Daniel S. Hamilton

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The digital economy is transforming how we live, work, play, travel, interact, and do everything in between. It evokes the image of a seamless global marketplace.

Reality is different. The digital revolution may be global in its reach, but it is uneven in its effects. In the digital world, connections matter. Some countries and continents are connecting more than others, and Europe and the United States are connecting most of all.

Cross-border data flows between the U.S. and Europe are the highest in the world. Digital transformation is becoming the single most important means by which both sides of the Atlantic can reinforce their bonds and position themselves for a world of more diffuse power and intensified competition.

The Transatlantic Digital Economy 2017 is the first study of its kind to measure the digital connections that bind Europe and the United States. It breaks new ground by offering ten metrics by which we can better understand how and why digitalization and digital links across the Atlantic are becoming so critical to both U.S. and European economic health.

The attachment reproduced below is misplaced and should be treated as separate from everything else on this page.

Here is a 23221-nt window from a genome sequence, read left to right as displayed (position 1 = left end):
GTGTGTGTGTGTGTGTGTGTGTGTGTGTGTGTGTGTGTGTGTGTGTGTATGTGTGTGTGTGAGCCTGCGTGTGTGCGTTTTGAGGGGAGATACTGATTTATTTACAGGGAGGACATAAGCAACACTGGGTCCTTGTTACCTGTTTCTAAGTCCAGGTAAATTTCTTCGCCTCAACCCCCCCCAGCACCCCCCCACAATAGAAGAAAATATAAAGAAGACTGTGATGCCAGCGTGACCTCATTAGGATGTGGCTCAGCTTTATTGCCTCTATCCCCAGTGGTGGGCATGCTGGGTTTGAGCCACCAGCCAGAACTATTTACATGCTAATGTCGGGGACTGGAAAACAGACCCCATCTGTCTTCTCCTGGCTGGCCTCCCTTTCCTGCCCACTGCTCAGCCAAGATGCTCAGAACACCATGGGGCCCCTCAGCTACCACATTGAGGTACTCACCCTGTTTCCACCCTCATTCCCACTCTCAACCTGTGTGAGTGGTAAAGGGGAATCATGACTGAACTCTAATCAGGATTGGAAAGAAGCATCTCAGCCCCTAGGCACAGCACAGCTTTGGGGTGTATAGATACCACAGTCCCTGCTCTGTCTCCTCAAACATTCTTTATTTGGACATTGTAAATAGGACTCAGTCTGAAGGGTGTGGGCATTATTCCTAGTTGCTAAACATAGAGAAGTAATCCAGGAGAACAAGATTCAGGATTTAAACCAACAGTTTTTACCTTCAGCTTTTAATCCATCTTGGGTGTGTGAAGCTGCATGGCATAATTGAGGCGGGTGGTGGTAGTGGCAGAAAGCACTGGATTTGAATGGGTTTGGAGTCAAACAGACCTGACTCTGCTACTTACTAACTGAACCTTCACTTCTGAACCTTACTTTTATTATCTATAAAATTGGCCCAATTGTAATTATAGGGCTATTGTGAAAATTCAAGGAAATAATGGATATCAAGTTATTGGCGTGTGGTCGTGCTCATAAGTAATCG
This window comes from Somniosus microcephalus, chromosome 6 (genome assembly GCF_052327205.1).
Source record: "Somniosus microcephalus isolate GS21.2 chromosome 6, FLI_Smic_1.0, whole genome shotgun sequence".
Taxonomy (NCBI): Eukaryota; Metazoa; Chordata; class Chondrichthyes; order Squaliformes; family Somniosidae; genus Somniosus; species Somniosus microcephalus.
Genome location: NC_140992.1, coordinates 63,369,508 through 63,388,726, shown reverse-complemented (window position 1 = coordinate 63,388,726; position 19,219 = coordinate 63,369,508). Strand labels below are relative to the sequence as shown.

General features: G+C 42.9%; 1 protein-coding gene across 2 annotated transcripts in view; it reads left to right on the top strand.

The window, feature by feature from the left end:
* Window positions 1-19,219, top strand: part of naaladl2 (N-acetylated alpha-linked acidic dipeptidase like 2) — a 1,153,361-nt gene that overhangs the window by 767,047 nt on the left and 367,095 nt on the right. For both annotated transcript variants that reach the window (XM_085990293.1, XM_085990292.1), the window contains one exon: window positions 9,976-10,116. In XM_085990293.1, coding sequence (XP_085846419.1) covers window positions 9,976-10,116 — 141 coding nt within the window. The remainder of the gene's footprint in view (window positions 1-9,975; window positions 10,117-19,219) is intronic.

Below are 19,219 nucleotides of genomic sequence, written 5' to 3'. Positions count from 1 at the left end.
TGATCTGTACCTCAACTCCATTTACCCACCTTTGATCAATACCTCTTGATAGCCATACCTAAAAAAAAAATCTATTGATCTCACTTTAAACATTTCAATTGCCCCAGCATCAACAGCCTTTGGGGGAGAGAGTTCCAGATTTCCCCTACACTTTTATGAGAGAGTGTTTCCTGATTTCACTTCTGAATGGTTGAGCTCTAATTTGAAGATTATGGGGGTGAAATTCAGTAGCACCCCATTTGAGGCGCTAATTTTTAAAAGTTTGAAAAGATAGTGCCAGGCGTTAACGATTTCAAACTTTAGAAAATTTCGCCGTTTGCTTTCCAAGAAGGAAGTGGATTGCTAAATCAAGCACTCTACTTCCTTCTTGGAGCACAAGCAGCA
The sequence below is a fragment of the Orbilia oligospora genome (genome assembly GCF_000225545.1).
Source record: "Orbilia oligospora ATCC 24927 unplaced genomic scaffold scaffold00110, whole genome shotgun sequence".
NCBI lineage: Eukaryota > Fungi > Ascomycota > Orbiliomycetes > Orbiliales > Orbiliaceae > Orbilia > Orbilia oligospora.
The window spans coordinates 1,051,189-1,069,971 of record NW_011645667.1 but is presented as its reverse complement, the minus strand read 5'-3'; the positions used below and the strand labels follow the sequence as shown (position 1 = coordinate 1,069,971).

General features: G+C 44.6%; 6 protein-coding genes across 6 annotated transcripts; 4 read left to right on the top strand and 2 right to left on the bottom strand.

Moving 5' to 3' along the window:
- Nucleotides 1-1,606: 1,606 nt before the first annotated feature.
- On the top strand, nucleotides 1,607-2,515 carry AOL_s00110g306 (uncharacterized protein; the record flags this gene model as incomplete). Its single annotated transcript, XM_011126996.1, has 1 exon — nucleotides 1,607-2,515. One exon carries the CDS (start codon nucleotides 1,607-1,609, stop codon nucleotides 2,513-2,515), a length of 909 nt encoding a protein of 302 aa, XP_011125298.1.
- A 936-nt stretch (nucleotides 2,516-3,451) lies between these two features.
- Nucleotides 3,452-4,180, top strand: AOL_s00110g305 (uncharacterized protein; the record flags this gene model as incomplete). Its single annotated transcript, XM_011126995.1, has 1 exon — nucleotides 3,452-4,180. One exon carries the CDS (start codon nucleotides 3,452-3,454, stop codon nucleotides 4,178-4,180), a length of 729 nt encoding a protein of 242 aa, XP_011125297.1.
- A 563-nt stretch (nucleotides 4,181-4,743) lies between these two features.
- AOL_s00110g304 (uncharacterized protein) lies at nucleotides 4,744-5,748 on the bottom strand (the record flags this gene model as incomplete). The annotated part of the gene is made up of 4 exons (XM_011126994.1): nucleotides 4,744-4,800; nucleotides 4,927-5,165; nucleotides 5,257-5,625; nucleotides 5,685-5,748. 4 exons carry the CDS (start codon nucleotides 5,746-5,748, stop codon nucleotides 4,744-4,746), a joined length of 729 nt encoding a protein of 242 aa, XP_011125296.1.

Whether through digitally-enabled services, e-commerce, the growing app and bot economy, data flows, social media, or submarine cables criss-crossing the Atlantic, the transatlantic digital economy has quickly become a major force in global commerce. Yet digitization’s not only faces barriers in both Europe and the United States, it also confronts societies on each side of the Atlantic with a host of legal, economic, societal and normative questions.

In the context of today’s debates about jobs, skills, digital divides, privacy, security, competitiveness, and changing economic fortunes, The Transatlantic Digital Economy 2017 provides key facts and figures about the United States and Europe in the digital world, with often counterintuitive connections with important implications for policymakers, business leaders, and local officials.

 

Executive Summary: The Digital Top Ten

Executive Brief: Challenges and Opportunities

Section 1: The United States, Europe and the Digital Frontier

Section 2: Transatlantic Digital Connections

Section 3: Transatlantic Digital Comparisons

Section 4: Challenges

Section 5: Opportunities

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